To get a sense of who really controls Sculptor Capital Management, Inc. (NYSE: SCU), it’s important to understand the company’s ownership structure. With 48% of the capital, the institutions hold the maximum number of shares in the company. In other words, the group is likely to gain the most (or lose the most) from its investment in the business.
As a result, institutional investors suffered the highest losses last week after the market capitalization plummeted by $38 million. Needless to say, the recent loss on top of shareholders’ year-on-year loss of 42% may not go down well, especially with this class of shareholders. Institutions or “liquidity providers” control large sums of money and therefore these types of investors usually have a lot of influence over stock price movements. Therefore, if Sculptor Capital Management’s stock price weakness continues, institutional investors may feel compelled to sell the stock, which may not be ideal for individual investors.
Let’s take a closer look at what different types of shareholders can tell us about Sculptor Capital Management.
See our latest analysis for Sculptor Capital Management
What does institutional ownership tell us about Sculptor Capital Management?
Many institutions measure their performance against an index that approximates the local market. So they usually pay more attention to companies that are included in major indices.
We can see that Sculptor Capital Management has institutional investors; and they own a good part of the shares of the company. This implies that analysts working for these institutions have reviewed the stock and like it. But like everyone else, they can be wrong. When multiple institutions hold a stock, there is always a risk that they are in a “crowded trade”. When such a transaction goes wrong, multiple parties may compete to quickly sell shares. This risk is higher in a company with no history of growth. You can see Sculptor Capital Management’s historic earnings and revenue below, but keep in mind there’s always more to tell.
Hedge funds don’t have a lot of shares in Sculptor Capital Management. With a 13% stake, CEO James Levin is the largest shareholder. Robert Shafir is the second largest shareholder with 6.9% of common stock and BlackRock, Inc. owns approximately 5.7% of the company’s stock.
After digging a little deeper, we found that the top 11 held a combined 50% stake in the company, suggesting that no single shareholder has significant control over the company.
Institutional ownership research is a good way to assess and filter the expected performance of a stock. The same can be obtained by studying the feelings of the analyst. Although there is some analyst coverage, the company is probably not widely covered. So it could attract more attention, on the track.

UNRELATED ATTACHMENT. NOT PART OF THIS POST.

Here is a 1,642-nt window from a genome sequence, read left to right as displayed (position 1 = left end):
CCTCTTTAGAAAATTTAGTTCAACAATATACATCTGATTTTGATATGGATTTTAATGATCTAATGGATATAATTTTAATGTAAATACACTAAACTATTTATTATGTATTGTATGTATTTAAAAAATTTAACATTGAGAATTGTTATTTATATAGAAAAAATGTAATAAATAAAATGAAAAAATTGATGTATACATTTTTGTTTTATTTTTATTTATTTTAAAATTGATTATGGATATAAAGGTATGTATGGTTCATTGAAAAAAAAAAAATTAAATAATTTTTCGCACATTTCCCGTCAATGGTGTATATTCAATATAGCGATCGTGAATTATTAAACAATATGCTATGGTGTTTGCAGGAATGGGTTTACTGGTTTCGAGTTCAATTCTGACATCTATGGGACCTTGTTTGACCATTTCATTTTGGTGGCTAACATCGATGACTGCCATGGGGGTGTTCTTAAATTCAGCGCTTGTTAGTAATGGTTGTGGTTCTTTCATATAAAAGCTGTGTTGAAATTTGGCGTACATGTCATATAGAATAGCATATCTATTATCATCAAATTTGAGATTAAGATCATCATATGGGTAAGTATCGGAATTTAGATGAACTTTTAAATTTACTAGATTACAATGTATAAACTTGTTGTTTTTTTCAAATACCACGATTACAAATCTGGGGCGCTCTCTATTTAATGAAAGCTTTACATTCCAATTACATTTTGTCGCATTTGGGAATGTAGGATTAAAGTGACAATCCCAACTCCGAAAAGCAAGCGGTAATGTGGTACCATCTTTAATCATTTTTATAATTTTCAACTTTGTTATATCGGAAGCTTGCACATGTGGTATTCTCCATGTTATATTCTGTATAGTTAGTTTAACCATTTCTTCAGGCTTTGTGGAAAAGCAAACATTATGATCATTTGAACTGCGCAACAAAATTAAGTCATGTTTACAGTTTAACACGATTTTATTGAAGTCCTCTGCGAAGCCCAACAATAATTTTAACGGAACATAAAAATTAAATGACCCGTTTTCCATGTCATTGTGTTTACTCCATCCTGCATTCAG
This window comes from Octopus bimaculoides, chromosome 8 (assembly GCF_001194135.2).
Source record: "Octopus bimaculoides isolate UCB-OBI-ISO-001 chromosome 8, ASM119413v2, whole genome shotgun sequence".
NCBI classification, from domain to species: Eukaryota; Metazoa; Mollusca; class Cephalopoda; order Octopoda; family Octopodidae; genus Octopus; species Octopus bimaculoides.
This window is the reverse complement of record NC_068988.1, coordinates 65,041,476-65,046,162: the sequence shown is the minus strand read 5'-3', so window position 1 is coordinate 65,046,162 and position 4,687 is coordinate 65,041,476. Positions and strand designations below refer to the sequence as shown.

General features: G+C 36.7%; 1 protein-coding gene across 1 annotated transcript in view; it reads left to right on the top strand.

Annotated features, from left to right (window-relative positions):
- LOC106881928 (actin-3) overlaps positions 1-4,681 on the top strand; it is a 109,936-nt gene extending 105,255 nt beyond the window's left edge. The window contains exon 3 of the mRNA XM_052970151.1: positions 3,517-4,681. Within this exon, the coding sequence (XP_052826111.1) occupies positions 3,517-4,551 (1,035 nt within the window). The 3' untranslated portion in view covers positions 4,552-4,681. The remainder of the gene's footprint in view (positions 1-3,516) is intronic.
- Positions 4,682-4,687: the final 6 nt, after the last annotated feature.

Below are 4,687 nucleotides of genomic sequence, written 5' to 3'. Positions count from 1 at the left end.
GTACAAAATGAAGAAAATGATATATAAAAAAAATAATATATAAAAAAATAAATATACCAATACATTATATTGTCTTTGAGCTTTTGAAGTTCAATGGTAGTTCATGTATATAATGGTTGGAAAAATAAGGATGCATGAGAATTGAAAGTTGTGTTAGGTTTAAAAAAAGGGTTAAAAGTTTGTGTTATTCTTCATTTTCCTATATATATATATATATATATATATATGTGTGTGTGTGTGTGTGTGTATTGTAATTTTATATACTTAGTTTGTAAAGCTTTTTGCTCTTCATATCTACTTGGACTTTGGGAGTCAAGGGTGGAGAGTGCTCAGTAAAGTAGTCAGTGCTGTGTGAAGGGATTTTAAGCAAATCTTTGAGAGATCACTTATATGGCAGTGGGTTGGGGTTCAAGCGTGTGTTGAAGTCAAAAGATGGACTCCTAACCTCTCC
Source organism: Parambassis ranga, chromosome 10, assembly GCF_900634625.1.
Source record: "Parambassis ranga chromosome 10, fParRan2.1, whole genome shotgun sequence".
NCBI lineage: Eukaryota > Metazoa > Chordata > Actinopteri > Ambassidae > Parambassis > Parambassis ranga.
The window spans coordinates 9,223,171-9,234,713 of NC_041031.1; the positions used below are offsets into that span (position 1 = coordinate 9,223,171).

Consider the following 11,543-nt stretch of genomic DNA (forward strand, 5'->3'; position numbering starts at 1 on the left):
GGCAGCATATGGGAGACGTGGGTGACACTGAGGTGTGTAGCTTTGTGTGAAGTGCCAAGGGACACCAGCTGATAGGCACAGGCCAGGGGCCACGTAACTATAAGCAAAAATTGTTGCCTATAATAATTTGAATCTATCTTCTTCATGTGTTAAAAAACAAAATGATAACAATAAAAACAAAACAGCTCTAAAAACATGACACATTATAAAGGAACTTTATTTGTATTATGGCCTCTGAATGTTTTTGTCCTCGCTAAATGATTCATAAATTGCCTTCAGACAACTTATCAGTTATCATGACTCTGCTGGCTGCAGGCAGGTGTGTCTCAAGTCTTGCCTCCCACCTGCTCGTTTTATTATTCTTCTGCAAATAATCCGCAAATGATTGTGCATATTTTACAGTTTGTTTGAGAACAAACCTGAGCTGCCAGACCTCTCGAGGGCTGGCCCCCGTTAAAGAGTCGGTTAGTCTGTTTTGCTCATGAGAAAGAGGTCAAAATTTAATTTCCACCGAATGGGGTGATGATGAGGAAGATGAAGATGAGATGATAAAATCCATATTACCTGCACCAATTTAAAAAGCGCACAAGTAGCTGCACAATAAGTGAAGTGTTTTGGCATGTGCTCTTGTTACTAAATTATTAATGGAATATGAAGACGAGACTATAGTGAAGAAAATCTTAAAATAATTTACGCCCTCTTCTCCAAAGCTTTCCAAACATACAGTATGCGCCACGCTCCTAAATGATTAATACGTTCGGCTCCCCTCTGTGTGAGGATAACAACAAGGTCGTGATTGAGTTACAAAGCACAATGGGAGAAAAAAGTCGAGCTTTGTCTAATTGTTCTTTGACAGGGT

Insider ownership of Sculptor Capital Management
The definition of company insiders can be subjective and varies from jurisdiction to jurisdiction. Our data reflects individual insiders, capturing at least board members. Management is ultimately responsible to the board of directors. However, it is not uncommon for managers to be members of the management board, especially if they are founders or CEOs.
I generally consider insider ownership to be a good thing. However, there are times when it is more difficult for other shareholders to hold the board accountable for decisions.
Insiders appear to own a large share of Sculptor Capital Management, Inc. Insiders own $129 million worth of stock in the $521 million company. This may suggest that the founders still own a lot of shares. You can click here to see if they bought or sold.
General public property
The general public, generally individual investors, owns 22% of the capital of Sculptor Capital Management. Although this group may not necessarily make the decisions, they can certainly have a real influence on the way the business is run.
Private equity ownership
The private equity firms hold a 5.1% stake in Sculptor Capital Management. This suggests that they can influence key policy decisions. Some investors might be encouraged by this, as private equity is sometimes able to encourage strategies that help the market see the value of the company. Alternatively, these holders could exit the investment after making it public.
It is always useful to think about the different groups that own shares in a company. But to better understand Sculptor Capital Management, we need to consider many other factors. Take risks for example – Sculptor Capital Management has 2 warning signs we think you should know.
Ultimately the future is the most important. You can access this free analyst forecast report for the company.
NB: The figures in this article are calculated using trailing twelve month data, which refers to the 12 month period ending on the last day of the month in which the financial statements are dated. This may not be consistent with the annual report figures for the full year.
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This Simply Wall St article is general in nature. We provide commentary based on historical data and analyst forecasts only using unbiased methodology and our articles are not intended to be financial advice. It is not a recommendation to buy or sell stocks and does not take into account your objectives or financial situation. Our goal is to bring you targeted long-term analysis based on fundamental data. Note that our analysis may not take into account the latest announcements from price-sensitive companies or qualitative materials. Simply Wall St has no position in the stocks mentioned.